My understanding of her dilemma is that she feels a sense of dissatisfaction because she worked hard but feels unfulfilled. She doesn’t feel nor believes she got publicly credited/acknowledge for her hard work. Satisfaction for her would come from having her name attached to a project/product with her name as founder or creator. This product would remain valuable/viable throughout her lifetime and beyond. I never thought of such accomplishment for myself. I have done a few things that will live on even after my passing. I was not intentional in doing so but in reflection, I guess we all feel a need to be validated. Some of us maybe require validation on a huge scale while others are satisfied with just being helpful to those in need.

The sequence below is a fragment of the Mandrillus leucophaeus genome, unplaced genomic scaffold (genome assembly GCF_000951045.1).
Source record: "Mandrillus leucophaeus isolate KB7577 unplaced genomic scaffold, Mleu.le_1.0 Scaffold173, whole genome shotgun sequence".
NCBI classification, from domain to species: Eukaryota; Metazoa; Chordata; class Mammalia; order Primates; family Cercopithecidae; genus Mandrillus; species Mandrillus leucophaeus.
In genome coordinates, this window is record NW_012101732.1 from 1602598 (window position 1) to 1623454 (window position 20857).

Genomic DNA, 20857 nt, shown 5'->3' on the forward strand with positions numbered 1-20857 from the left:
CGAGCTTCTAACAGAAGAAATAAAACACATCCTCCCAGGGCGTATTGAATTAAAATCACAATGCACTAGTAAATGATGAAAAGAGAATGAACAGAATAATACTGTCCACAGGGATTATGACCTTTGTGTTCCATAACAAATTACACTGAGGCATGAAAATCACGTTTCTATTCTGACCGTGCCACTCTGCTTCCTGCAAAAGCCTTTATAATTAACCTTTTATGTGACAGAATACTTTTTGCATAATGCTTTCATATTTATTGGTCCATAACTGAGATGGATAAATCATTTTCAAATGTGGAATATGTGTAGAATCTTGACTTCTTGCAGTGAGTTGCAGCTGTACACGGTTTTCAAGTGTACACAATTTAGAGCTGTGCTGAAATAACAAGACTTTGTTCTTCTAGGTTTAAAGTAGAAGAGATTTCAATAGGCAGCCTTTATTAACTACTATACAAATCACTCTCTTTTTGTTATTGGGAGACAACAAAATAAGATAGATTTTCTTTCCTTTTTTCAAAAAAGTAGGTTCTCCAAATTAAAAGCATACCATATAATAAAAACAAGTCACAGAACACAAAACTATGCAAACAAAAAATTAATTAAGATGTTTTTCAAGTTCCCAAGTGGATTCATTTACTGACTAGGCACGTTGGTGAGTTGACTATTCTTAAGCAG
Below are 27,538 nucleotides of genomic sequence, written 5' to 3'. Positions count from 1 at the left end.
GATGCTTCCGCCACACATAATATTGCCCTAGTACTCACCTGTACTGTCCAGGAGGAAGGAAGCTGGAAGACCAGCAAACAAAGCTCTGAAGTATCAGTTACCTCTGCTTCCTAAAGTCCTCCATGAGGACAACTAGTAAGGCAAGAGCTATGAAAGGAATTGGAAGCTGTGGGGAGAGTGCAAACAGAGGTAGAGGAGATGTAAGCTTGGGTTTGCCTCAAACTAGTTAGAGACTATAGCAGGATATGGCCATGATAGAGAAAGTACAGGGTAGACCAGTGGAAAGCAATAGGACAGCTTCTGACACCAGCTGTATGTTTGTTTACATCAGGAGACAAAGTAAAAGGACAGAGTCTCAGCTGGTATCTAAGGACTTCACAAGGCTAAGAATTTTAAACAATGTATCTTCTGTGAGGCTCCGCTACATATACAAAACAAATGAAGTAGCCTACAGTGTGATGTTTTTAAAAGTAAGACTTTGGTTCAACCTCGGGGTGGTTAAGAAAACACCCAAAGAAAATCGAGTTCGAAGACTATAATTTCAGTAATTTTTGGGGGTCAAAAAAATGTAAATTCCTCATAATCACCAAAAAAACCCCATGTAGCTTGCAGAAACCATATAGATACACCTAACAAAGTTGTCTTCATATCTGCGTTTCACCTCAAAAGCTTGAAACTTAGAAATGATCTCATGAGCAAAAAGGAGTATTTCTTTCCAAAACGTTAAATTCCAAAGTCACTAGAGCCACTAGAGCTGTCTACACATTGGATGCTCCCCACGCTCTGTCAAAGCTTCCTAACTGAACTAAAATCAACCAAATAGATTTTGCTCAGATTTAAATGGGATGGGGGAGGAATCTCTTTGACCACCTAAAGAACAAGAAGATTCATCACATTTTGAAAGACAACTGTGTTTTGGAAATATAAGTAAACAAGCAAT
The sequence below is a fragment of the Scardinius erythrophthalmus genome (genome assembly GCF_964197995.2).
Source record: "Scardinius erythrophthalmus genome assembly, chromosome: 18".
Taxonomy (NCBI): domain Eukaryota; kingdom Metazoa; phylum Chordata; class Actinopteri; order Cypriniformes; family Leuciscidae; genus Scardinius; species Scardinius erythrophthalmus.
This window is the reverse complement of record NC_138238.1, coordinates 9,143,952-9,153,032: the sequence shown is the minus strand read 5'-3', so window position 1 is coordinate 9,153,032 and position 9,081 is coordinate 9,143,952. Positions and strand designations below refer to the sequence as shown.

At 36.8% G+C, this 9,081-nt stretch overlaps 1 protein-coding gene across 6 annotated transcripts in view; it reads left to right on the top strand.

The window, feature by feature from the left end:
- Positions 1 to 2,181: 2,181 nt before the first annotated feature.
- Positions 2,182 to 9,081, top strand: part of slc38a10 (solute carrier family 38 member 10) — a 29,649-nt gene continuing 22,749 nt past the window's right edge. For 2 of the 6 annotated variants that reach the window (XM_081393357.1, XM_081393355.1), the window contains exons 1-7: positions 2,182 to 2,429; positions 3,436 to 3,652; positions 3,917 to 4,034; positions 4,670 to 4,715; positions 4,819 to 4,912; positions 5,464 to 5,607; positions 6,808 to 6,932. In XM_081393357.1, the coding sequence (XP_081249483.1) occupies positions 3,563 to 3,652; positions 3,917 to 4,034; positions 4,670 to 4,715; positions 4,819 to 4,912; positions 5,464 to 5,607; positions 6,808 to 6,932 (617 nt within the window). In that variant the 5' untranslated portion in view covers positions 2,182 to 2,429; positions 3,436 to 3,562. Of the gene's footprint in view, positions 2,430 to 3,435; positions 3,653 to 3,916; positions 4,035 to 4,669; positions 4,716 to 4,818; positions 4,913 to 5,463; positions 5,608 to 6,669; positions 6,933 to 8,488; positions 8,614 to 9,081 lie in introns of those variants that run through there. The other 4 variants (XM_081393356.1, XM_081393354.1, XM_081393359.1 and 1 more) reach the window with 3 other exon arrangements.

In an attempt to rescue her from spiralling downward with that search or desire to have her name carved in history, which would speak of her creative ability, I asked her about projects she has completed with other staff. She is an IT specialist so I couldn’t think of anything else to ask her.  I am concerned for her because she is entering into retirement with dissatisfaction and anxiety. How will she really cope when she is fully retired. The truth of retirement is very individualized so there is no perfect plan to make it any less personal. It is a physical and emotional experience and an exercise that will stretch you. Without a plan, you could fall into a depression but with a plan and a good support system, you could manage retirement and not allow it to manage you. Eventually, I was able to redirect her to look at the different lives she has affected over the years. I encouraged her to find value in those areas and not focus on a “signature piece”. I tried telling her that in the immediate, her accomplishment may be visible but with time it fades like everything else. If anyone is curious about the work they may have to do some research to find out the name of the creator. The lives she has touched and changed forever is equally honourable and took effect even when she wasn’t intentional about it. I am unsure if I got through to her but I am convinced of the validity of my statement. I believe authenticity has a life of its own and needs no popularity contest. It is in a category of its’ own.